Aircrafts | Answered on Apr 10, 2017


Religion is completely irrelevant in determining how good a pilot may be.

Aircrafts | Answered on Apr 10, 2017


You need to visit a recruiter to find that out.

Aircrafts | Answered on Apr 10, 2017


Go visit a flight school near you and talk to an instructor. Find out about getting a sport pilot certificate first because it's the cheapest way to start flying. If you have any kind of feeling that you and the instructor won't get along very well then go find a different instructor. You need one who will make it fun to learn to fly, even with all the stress involved with learning new things.

Aircrafts | Answered on Apr 10, 2017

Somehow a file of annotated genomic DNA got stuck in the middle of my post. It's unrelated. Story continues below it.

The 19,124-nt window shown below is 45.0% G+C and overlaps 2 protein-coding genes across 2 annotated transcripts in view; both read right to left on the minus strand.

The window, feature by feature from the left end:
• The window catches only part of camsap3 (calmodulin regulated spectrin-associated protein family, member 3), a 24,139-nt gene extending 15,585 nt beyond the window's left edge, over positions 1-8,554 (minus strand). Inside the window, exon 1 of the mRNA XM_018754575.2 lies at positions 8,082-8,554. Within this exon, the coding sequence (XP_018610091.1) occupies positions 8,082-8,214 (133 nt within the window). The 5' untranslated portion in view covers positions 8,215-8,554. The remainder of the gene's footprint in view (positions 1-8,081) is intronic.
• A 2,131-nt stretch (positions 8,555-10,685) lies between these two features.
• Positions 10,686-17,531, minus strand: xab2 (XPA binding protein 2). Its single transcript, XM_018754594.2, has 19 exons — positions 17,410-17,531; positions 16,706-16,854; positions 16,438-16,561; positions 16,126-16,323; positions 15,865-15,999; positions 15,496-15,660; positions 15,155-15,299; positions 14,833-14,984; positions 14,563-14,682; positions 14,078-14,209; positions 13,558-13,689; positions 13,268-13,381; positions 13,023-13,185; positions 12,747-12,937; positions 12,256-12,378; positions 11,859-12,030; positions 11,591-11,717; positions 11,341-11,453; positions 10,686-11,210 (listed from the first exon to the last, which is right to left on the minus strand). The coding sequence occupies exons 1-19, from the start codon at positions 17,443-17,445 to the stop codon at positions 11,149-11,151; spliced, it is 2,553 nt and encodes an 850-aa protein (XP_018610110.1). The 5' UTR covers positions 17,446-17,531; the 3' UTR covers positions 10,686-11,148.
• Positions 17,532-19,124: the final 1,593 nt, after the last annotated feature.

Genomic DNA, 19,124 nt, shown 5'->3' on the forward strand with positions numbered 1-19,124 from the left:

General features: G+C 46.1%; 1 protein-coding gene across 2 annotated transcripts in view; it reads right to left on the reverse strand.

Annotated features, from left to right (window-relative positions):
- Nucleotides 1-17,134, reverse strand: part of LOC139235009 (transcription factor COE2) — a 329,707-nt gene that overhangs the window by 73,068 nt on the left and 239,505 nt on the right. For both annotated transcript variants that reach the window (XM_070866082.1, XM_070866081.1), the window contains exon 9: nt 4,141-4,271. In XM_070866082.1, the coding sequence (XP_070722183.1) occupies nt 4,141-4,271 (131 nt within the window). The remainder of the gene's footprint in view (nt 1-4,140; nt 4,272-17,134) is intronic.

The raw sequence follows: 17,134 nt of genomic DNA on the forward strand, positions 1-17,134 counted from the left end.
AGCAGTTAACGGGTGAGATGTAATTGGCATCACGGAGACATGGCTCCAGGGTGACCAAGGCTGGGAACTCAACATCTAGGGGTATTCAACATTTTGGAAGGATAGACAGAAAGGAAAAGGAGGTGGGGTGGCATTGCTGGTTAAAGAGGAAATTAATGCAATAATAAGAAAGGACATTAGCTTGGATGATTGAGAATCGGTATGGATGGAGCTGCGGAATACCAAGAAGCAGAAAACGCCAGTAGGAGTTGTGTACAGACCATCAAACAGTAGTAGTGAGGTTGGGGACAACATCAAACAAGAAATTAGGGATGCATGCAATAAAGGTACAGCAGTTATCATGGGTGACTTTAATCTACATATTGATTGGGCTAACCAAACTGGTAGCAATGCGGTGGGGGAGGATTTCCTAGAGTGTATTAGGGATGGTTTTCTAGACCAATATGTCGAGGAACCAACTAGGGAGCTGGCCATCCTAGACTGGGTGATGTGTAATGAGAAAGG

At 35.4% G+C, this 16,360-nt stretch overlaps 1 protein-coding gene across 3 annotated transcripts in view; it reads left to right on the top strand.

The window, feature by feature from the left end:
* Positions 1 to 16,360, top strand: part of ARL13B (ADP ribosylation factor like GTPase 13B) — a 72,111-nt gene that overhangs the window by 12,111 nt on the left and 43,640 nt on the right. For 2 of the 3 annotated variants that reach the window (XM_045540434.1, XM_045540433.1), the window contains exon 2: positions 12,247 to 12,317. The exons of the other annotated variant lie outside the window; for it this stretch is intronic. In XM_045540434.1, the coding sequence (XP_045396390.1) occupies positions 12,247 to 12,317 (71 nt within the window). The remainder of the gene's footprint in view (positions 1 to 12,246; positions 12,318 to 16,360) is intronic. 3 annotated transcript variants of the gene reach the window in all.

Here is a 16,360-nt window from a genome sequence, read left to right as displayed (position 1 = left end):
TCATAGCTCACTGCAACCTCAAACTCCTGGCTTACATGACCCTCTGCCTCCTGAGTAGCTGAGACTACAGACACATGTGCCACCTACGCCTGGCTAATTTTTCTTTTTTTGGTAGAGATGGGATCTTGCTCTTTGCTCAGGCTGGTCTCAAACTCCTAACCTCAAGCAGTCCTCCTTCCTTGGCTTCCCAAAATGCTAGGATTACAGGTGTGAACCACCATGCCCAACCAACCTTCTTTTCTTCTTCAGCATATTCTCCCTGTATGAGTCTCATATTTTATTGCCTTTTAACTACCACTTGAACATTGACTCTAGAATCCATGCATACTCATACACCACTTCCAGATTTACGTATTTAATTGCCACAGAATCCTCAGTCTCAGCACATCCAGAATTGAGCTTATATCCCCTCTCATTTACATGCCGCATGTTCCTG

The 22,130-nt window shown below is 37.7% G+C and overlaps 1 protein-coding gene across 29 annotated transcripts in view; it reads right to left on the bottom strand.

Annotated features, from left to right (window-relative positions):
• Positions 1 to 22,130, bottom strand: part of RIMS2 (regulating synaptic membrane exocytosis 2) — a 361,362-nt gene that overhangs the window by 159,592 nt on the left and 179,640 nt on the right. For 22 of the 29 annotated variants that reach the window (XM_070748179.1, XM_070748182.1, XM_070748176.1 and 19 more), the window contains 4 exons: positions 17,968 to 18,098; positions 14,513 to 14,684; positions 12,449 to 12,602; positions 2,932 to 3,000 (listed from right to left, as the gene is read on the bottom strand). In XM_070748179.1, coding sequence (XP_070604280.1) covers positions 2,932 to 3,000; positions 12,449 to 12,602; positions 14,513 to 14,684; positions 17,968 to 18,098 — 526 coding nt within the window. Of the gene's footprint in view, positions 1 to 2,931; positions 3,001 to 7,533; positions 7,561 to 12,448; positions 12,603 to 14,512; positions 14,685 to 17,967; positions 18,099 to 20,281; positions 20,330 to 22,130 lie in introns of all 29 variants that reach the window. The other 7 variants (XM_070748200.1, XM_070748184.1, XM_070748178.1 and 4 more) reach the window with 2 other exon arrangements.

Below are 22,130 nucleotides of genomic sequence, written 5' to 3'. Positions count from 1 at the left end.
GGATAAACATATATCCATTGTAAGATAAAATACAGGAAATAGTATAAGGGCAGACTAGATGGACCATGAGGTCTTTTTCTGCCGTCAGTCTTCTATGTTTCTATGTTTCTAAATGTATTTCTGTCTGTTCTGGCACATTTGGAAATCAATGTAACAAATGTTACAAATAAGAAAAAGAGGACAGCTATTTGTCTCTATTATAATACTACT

It shouldn't make much difference if the questions have changed because you were only practicing with questions "like" the ones in the test. By now you've taken the test. Hope you did well!

Aircrafts | Answered on Apr 10, 2017


Using the old (pre GPS) method you would use the sectional and plotter (aviation ruler) and measure the distance. Using a GPS you can usually turn on distance rings on the screen or if you have the airport selected as destination you can read it right off the screen. If it's your home base you should learn the landmarks and their distances from the airport. In the Miami area, there are so many airports and landmarks, if you're flying there, during your preflight preps you should measure out distances to some landmarks that you plan to pass over and mark them on the chart or flight log.